CC BY-NC-ND 4.0 · Indian J Radiol Imaging 2020; 30(01): 27-31
DOI: 10.4103/ijri.IJRI_383_19
Obs and Gynecology

Discordant dating of pregnancy by LMP and ultrasound and its implications in perinatal statistics

Lalit K Sharma
Raj Sonography and X-Ray Clinic, Baiju Choraha, Nayapura
Jyoti Bindal
Department of Woman and Child Development, Guna, Madhya Pradesh
Vishal A Shrivastava
Department of Woman and Child Development, Guna, Madhya Pradesh
Mansi Sharma
Department of Obstetrics and Gynaecology, Columbia Asia and Sahyadri Hospital, Pune, Maharashtra
Rijo M Choorakuttil
National Coordinator for Samrakshan IRIA, AMMA Center for Diagnosis and Preventive Medicine
Praveen K Nirmalan
Chief Research Mentor, AMMA Education Research Foundation, Kochi, Kerala, India
› Author Affiliations
Financial support and sponsorship The NGO “Mansi Maa Beti Seva Samity” at Guna supported the purchase and distribution of medicines through the project.


Context: High perinatal mortality in India may be caused by inaccurate dating of pregnancy resulting from suboptimal uptake of antenatal care and ultrasound services during pregnancy. Aim: To determine the discrepancy in the last menstrual period (LMP) assigned expected date of delivery (EDD) and ultrasound assigned EDD in pregnant women in a rural district of central India. Methods: Data from an ongoing cross-sectional screening program providing fetal radiology imaging in Guna district of Madhya Pradesh from 2012–2019 was analyzed for recall of LMP and discordance between LMP and ultrasound assigned EDD. The discrepancy was present when EDD assigned by ultrasound differed by 3 or more days at gestational ages less than 8+6 weeks, 5–7 days at gestational ages 8+6 weeks till 14 weeks, and 7–10 days at gestational ages 14–20 weeks. Results: The program screened 14,701 pregnant women of which 4,683 (31.8+6%, 95% CI: 31.11, 32.61) could not recall LMP. EDD assigned by LMP and ultrasound matched in 7,035 (70.22%, 95% CI: 69.32, 71.12) of the remaining 10,018 pregnant women. EDD was overestimated by LMP for 26.06% (95% CI: 25.21, 26.93) women; these foetuses were at risk of being misclassified as a term fetus. In 2018, the project had no maternal deaths, infant mortality rate of 24.7, low birth weight rate of 9.69%, and 100% antenatal coverage. Conclusion: Accurate dating of pregnancy and systematic follow-up integrating radiology imaging and obstetrics care for appropriate risk-based management of pregnant women can significantly improve perinatal statistics of India.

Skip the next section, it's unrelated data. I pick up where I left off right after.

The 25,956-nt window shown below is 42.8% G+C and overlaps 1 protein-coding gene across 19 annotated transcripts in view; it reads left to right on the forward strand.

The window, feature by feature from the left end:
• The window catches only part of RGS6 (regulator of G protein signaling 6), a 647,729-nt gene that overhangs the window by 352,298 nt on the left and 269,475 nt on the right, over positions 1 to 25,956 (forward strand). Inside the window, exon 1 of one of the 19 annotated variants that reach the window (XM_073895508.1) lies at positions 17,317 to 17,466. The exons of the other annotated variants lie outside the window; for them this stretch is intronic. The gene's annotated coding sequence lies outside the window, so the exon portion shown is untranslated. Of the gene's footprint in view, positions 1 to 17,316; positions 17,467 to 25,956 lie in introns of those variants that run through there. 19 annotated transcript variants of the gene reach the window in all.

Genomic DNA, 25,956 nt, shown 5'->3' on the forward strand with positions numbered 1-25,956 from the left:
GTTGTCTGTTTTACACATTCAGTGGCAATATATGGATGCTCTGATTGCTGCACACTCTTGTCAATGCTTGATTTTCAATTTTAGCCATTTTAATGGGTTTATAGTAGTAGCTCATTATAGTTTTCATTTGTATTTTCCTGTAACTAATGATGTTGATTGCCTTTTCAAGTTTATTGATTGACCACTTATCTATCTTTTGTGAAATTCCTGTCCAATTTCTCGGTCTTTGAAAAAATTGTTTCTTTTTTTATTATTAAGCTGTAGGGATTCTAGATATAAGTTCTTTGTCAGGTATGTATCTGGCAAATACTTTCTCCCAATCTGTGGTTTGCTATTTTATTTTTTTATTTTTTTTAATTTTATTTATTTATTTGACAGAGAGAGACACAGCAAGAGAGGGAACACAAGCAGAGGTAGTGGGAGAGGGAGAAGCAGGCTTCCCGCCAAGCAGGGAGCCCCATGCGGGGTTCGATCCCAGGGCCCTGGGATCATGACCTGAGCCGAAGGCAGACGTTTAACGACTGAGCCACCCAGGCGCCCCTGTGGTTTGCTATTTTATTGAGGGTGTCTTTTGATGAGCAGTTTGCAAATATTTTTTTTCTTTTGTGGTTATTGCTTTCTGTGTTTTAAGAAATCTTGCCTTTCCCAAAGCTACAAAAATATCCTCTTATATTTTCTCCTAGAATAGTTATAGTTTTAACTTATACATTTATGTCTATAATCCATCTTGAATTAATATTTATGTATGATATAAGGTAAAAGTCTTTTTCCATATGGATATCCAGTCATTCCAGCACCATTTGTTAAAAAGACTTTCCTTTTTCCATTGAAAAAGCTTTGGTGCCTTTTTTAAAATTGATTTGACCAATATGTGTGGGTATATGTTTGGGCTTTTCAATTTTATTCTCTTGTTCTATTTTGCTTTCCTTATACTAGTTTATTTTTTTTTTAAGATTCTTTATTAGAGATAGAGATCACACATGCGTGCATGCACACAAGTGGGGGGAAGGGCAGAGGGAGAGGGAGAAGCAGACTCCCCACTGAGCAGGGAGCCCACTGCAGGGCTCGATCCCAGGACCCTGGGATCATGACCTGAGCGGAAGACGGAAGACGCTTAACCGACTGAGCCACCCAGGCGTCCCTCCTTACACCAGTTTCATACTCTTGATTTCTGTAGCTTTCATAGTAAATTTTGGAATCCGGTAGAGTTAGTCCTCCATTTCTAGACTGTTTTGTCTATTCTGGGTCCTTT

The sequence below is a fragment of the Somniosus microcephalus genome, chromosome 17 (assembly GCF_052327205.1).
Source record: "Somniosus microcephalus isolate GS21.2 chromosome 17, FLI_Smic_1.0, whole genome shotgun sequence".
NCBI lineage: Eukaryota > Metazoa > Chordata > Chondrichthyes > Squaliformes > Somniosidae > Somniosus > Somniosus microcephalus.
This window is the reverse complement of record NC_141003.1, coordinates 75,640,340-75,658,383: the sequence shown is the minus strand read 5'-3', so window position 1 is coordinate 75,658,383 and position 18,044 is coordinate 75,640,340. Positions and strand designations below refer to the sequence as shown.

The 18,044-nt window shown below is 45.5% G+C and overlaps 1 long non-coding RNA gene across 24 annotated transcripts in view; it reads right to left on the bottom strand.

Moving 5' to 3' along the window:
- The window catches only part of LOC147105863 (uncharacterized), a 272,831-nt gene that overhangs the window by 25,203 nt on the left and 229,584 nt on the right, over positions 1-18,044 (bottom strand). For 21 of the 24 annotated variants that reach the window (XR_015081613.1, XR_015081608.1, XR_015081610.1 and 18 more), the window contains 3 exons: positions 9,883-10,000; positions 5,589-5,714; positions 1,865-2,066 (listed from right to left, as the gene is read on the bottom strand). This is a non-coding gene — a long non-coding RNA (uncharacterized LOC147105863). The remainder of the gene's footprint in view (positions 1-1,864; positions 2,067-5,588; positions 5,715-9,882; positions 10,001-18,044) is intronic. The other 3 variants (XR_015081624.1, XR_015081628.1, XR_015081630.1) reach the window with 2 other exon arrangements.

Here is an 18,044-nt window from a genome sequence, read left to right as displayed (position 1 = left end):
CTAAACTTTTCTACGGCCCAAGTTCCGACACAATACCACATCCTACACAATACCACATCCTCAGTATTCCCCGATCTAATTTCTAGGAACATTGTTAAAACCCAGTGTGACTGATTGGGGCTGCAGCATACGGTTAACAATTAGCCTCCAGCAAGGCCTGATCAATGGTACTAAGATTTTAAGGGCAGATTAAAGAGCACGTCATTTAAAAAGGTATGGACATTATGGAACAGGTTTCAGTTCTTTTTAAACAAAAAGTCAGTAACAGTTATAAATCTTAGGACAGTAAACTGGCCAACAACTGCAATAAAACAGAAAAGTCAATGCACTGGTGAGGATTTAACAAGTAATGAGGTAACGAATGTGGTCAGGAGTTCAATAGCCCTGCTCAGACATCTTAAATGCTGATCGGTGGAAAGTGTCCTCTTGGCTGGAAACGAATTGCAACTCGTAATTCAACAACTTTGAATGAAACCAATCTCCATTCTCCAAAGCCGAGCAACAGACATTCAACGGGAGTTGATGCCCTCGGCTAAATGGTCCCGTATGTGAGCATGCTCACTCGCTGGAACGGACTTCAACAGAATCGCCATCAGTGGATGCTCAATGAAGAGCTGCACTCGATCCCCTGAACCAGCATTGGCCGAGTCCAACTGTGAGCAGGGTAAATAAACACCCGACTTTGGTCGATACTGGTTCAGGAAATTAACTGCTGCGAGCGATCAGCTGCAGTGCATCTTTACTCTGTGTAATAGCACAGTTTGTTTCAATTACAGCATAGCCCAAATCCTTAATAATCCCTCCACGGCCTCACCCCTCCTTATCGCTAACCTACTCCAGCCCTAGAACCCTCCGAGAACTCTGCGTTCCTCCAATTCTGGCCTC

Publication History

Received: 16 September 2019

Accepted: 16 January 2020

Publication Date:
19 July 2021 (online)

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